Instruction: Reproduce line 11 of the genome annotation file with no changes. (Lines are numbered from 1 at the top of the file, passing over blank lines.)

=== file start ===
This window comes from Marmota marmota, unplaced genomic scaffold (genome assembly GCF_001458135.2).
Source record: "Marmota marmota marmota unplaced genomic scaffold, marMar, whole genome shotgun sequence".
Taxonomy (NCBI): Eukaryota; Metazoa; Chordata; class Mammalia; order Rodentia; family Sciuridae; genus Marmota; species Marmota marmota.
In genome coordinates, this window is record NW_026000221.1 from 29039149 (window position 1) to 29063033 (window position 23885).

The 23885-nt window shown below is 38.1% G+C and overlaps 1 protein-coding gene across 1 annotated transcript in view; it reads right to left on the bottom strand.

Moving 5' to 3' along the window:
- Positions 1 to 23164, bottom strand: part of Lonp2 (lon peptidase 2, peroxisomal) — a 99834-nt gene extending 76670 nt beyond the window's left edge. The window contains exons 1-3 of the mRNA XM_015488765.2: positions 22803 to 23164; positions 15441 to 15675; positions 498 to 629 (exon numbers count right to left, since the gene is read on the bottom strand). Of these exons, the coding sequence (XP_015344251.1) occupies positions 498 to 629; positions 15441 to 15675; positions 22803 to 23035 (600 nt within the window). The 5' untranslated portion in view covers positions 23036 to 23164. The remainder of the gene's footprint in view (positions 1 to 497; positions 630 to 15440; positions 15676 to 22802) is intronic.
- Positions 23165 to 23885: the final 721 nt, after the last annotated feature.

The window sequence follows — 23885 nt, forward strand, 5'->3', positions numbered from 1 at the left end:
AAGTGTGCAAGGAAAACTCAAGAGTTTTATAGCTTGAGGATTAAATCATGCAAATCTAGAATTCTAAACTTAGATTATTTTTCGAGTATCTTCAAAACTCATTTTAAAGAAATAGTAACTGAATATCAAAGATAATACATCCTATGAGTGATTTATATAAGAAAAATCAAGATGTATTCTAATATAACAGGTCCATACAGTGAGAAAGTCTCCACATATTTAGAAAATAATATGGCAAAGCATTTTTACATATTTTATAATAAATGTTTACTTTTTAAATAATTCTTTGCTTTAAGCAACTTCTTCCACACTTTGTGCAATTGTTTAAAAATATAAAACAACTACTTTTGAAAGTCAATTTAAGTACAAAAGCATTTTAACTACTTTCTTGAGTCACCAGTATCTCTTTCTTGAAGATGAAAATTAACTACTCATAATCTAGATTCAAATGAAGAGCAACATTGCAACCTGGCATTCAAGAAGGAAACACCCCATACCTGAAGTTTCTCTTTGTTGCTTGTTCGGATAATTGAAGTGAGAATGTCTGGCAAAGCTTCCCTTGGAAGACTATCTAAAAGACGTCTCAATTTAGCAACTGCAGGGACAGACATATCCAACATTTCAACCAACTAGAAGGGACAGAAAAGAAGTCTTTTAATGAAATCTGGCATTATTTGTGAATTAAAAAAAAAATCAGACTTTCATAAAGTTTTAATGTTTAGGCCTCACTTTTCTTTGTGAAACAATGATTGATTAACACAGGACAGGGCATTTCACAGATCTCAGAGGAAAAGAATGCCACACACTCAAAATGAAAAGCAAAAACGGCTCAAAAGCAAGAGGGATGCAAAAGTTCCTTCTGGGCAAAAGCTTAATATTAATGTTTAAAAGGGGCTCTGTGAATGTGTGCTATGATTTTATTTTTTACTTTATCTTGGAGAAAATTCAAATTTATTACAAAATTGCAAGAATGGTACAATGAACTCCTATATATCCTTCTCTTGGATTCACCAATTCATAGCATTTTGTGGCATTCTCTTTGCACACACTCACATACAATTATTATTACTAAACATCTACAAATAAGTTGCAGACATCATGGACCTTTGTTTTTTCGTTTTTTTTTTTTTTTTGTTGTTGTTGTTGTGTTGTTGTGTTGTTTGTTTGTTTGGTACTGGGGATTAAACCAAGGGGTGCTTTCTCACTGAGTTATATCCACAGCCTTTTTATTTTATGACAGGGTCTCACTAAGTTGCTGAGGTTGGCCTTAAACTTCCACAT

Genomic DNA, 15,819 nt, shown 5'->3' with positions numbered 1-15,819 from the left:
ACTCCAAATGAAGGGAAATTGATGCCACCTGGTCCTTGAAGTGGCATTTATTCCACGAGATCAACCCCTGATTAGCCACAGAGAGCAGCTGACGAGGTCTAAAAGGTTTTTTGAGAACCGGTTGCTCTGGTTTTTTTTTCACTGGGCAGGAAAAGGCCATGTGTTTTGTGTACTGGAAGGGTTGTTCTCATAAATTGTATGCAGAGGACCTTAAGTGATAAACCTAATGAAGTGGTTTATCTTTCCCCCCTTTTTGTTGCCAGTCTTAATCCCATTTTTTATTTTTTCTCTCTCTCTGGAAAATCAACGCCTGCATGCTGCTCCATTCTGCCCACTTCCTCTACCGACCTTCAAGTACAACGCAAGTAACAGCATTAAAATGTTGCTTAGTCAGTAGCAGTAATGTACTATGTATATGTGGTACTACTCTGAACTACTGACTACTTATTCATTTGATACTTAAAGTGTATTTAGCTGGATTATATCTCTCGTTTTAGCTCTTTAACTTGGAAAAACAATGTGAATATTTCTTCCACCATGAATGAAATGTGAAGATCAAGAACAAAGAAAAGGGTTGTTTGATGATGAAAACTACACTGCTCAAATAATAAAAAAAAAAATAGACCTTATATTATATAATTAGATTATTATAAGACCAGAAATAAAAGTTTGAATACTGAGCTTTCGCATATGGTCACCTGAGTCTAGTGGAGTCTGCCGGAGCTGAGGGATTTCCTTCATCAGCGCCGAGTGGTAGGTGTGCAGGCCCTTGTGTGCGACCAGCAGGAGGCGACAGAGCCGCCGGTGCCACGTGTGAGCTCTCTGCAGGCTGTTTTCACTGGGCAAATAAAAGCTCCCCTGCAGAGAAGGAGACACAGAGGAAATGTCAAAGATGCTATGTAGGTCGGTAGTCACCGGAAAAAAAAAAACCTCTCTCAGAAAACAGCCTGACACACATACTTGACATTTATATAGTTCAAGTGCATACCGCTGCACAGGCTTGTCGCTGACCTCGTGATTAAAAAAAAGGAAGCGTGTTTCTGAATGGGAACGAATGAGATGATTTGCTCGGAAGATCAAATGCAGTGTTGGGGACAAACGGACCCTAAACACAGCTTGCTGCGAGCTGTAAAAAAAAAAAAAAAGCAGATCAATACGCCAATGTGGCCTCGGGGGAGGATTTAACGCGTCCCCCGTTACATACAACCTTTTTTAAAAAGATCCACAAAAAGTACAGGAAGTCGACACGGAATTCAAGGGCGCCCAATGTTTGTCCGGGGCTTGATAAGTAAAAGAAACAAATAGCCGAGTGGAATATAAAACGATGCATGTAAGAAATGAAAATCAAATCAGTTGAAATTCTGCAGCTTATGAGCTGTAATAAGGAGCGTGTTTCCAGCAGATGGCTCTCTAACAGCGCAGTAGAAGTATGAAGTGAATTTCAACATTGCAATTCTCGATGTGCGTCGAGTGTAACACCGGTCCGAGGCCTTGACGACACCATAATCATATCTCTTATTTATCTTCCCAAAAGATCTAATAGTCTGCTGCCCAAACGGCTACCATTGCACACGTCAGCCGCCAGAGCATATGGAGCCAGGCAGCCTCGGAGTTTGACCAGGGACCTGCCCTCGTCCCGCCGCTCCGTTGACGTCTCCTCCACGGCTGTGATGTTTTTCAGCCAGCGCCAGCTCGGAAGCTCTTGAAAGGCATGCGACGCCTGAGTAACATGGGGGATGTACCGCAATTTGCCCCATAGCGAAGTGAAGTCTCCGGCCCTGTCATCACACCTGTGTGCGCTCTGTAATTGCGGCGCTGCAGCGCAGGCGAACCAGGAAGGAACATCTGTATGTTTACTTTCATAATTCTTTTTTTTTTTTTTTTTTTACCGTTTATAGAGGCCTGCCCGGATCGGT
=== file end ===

Genomic DNA, 15,819 nt, shown 5'->3' with positions numbered 1-15,819 from the left: